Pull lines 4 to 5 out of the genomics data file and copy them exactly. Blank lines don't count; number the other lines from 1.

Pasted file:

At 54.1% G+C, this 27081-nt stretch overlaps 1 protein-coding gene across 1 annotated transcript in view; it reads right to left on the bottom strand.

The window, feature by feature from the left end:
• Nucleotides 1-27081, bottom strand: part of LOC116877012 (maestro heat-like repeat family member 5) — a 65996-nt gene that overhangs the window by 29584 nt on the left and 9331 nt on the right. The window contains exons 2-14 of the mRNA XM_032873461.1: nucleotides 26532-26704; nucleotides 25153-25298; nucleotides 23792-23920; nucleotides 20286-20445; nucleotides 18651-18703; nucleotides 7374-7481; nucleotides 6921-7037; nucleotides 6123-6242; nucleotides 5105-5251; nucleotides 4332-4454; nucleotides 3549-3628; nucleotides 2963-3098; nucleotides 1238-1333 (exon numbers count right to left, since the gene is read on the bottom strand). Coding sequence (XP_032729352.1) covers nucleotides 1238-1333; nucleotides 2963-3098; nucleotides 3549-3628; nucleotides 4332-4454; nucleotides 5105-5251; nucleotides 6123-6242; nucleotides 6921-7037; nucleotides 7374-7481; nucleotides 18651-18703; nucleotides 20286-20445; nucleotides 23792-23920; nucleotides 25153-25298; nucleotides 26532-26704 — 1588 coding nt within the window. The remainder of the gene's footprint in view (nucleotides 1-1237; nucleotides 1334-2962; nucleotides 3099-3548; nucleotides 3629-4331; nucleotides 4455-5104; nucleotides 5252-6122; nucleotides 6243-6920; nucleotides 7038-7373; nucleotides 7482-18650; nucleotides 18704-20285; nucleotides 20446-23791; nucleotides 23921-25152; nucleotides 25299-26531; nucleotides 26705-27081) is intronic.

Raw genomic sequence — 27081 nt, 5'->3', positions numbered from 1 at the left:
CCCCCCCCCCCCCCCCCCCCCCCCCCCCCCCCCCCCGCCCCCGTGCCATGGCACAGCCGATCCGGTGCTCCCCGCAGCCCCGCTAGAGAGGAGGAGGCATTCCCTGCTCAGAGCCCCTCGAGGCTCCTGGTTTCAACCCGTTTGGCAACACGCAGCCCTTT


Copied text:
Raw genomic sequence — 27081 nt, 5'->3', positions numbered from 1 at the left:
CCCCCCCCCCCCCCCCCCCCCCCCCCCCCCCCCCCCGCCCCCGTGCCATGGCACAGCCGATCCGGTGCTCCCCGCAGCCCCGCTAGAGAGGAGGAGGCATTCCCTGCTCAGAGCCCCTCGAGGCTCCTGGTTTCAACCCGTTTGGCAACACGCAGCCCTTT